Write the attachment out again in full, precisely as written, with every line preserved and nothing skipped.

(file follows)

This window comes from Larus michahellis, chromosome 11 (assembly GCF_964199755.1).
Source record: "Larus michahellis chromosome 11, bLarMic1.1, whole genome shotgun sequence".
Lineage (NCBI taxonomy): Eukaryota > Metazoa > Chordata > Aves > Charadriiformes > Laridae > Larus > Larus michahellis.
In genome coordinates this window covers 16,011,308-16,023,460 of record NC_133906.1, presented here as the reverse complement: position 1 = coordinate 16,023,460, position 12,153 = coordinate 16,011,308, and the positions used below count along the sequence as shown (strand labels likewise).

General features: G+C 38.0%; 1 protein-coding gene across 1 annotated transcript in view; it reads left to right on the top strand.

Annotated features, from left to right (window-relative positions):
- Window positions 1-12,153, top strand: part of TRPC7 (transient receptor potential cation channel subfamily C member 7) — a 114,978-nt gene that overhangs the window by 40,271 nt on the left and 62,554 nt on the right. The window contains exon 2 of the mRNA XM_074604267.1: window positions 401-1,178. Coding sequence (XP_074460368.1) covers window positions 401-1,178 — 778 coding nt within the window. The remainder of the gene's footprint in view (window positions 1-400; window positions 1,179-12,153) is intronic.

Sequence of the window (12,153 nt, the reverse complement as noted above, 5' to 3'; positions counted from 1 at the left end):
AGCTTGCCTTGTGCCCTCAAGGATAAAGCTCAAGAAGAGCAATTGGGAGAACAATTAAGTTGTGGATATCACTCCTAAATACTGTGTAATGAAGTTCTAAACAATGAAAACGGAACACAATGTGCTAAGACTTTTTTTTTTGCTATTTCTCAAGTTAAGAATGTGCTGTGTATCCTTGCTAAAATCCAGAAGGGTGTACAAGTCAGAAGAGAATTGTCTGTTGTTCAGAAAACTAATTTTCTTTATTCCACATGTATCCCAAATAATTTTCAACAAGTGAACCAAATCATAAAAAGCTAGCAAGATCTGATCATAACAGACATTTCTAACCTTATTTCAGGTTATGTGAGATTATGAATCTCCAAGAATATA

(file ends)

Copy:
This window comes from Larus michahellis, chromosome 11 (assembly GCF_964199755.1).
Source record: "Larus michahellis chromosome 11, bLarMic1.1, whole genome shotgun sequence".
Lineage (NCBI taxonomy): Eukaryota > Metazoa > Chordata > Aves > Charadriiformes > Laridae > Larus > Larus michahellis.
In genome coordinates this window covers 16,011,308-16,023,460 of record NC_133906.1, presented here as the reverse complement: position 1 = coordinate 16,023,460, position 12,153 = coordinate 16,011,308, and the positions used below count along the sequence as shown (strand labels likewise).

General features: G+C 38.0%; 1 protein-coding gene across 1 annotated transcript in view; it reads left to right on the top strand.

Annotated features, from left to right (window-relative positions):
- Window positions 1-12,153, top strand: part of TRPC7 (transient receptor potential cation channel subfamily C member 7) — a 114,978-nt gene that overhangs the window by 40,271 nt on the left and 62,554 nt on the right. The window contains exon 2 of the mRNA XM_074604267.1: window positions 401-1,178. Coding sequence (XP_074460368.1) covers window positions 401-1,178 — 778 coding nt within the window. The remainder of the gene's footprint in view (window positions 1-400; window positions 1,179-12,153) is intronic.

Sequence of the window (12,153 nt, the reverse complement as noted above, 5' to 3'; positions counted from 1 at the left end):
AGCTTGCCTTGTGCCCTCAAGGATAAAGCTCAAGAAGAGCAATTGGGAGAACAATTAAGTTGTGGATATCACTCCTAAATACTGTGTAATGAAGTTCTAAACAATGAAAACGGAACACAATGTGCTAAGACTTTTTTTTTTGCTATTTCTCAAGTTAAGAATGTGCTGTGTATCCTTGCTAAAATCCAGAAGGGTGTACAAGTCAGAAGAGAATTGTCTGTTGTTCAGAAAACTAATTTTCTTTATTCCACATGTATCCCAAATAATTTTCAACAAGTGAACCAAATCATAAAAAGCTAGCAAGATCTGATCATAACAGACATTTCTAACCTTATTTCAGGTTATGTGAGATTATGAATCTCCAAGAATATA